Geoeconomic implications of a fractured global economy

What are the risks, and where are the opportunities?

The map of the global economy is slowly being redrawn. As tensions between the US and China increase, countries are being forced to re-evaluate the risk that comes with their economic ties. If divisions deepen into a fracture, economic blocs will solidify; and the flow of global trade will be altered, interrupting supply chains in critical materials and technologies.

This report, Geoeconomic implications of a fractured global economy, commissioned by the Special Competitive Studies Project, predicts the likely alignments of the competing blocs and the implications of such a change.

Interruptions to the supply of strategically important goods will result in temporary shortages and vulnerabilities, but will also present opportunities for new suppliers to step up. This report assesses the challenges that supply chain de-risking presents for the US, identifies the countries that could benefit as new production centres, and estimates the investment in fixed capital that could be required to make this a reality.

Report at a glance

This report considers the implications of a divided global economy, looking particularly at global trade. We use advanced econometric techniques to assess how exporters are likely to align in a fractured world, and analyse a database of more than 1200 products to determine where supply vulnerabilities could arise, how they could be countered and at what cost.

The report finds that:

  • Economic dependency, military ties and societal values can go a long way to explain a country’s geopolitical alignment
  • If countries are grouped according to these fundamental drivers, a US-led bloc would be expected to represent a larger share of global GDP than a Chinese-led bloc out to 2049
  • US supply chains for 29 strategically important products could be at risk in a world in which the global economy fragments
  • Just seven countries could collectively increase production to meet half the expected shortfall in these goods — these countries should be a priority for US foreign policy
  • Fostering closer ties with key countries could also boost their odds of aligning with the USA — we identify which levers could be the most effective and where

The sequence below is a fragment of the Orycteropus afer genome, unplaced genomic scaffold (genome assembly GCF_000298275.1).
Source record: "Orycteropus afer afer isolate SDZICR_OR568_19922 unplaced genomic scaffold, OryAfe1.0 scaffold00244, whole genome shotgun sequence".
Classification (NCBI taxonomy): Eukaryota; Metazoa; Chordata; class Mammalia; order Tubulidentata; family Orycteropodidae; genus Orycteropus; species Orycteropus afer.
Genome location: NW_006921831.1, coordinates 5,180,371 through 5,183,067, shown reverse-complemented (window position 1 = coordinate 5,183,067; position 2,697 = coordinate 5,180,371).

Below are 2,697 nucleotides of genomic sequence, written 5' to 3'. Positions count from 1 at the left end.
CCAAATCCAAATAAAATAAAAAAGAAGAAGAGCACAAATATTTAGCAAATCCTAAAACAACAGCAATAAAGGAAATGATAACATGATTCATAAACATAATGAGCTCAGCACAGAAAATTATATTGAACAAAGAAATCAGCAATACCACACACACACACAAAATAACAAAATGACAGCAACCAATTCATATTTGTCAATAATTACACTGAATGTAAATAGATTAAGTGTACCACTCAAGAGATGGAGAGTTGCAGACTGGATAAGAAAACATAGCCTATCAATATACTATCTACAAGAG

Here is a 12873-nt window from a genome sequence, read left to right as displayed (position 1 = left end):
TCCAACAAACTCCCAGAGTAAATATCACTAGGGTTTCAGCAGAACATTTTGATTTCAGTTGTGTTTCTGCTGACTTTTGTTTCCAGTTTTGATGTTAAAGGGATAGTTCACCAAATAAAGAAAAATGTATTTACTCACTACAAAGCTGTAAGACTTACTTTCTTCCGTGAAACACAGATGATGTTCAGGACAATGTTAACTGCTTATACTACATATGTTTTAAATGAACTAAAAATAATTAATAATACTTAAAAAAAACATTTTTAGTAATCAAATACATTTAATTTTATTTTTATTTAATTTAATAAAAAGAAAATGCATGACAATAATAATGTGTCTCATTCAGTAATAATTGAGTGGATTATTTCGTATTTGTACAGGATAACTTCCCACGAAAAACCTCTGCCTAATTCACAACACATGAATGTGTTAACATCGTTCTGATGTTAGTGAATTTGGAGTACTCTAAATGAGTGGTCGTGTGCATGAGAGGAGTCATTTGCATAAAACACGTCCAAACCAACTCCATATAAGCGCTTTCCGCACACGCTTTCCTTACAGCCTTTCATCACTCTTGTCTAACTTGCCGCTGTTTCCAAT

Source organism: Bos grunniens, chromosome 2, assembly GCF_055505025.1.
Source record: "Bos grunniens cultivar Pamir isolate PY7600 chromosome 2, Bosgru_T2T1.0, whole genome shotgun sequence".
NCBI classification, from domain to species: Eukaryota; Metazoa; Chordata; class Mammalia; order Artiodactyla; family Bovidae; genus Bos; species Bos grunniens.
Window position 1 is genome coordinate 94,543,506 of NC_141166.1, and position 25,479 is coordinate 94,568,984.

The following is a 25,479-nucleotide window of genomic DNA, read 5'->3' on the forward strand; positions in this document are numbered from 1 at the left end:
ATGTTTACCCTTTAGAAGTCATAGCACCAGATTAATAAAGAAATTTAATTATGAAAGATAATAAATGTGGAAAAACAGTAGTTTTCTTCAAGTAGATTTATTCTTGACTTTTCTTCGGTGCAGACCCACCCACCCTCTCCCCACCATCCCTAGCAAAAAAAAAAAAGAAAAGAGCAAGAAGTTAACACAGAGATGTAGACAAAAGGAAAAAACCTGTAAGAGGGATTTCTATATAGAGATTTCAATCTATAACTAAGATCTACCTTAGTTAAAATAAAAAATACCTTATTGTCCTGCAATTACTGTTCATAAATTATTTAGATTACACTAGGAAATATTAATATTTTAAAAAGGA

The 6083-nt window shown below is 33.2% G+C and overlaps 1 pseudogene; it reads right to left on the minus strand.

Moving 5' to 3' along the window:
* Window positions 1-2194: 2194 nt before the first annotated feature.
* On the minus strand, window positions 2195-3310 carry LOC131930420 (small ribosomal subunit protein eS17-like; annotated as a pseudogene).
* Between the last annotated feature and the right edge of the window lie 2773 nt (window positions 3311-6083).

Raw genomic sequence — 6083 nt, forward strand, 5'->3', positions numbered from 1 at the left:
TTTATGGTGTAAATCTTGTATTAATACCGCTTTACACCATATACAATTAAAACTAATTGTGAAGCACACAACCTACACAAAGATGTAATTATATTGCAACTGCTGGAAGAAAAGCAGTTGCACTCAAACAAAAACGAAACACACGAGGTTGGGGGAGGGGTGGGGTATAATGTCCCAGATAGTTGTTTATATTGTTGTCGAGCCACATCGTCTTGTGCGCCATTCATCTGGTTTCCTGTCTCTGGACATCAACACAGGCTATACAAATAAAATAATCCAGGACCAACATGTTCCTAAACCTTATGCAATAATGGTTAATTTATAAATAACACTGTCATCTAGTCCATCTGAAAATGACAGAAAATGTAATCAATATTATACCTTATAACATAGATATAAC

• A fixed capital investment of up to $3 trillion could be required to ramp up production in these countries and meet the US-led bloc’s needs — expressed as a share of GDP, this number would be comparable in size and ambition to the Marshall Plan
  • If the US delays a credible commitment to de-risking, costs escalate

Key calls


    Who will side with whom?

    If the global economy fractures into competing economic and geopolitical blocs, our model suggests that 75 countries are likely to side with the US, but only 6 with China. Many low-income countries will be keen to remain non-aligned.


    What will it cost?

    A fixed capital investment of $3 trillion could be required to meet new production needs. This is comparable to total spending on the Marshall Plan or the space race, but is significantly less than the fixed capital investment required to meet net zero.


    Supply chain vulnerabilities

    Fathom’s analysis of more than 1000 trade flows at product level shows the areas where the US and its allies are most likely to experience shortages in a bifurcated world.


    Potential beneficiaries from de-risking

    Fathom’s analysis reveals that countries in Europe, North America and parts of southeast Asia are best placed to step in and replace China’s role in global supply chains. This could provide a significant economic boon for some of these countries.


    Distribution of GDP after de-risking

    Countries in the US-led bloc dominate the global economy and are expected to represent a larger share of global GDP than the Chinese-led bloc out to 2049. However, the majority of the world’s population lives in countries likely to form part of the non-aligned grey zone


This note is the first in a series outlining the key conclusions from Fathom’s latest report, Geoeconomic implications of a fractured global economy.

Our focus areas

This report touches on issues related to two of our core focuses.

“Many analysts write reports on current supply chain vulnerabilities. Fathom’s work goes further, providing forward-looking insights into global dependencies in the wake of potential future shocks. Their data-driven, sector-level framework helps readers prepare for a post-globalized world.”

Liza Tobin, Senior Director for Economy, SCSP

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Meet the team

Erik Britton, MD/CEO Fathom Consulting

Erik Britton
Managing Director & CEO

Laura Eaton Chief Operating Officer Fathom Consulting

Laura Eaton
Chief Operating Officer

Kevin Loane
Head of Product Development

Andrew Harris
Deputy Chief Economist

Joanna Davies
Head of China Economics & Government Services

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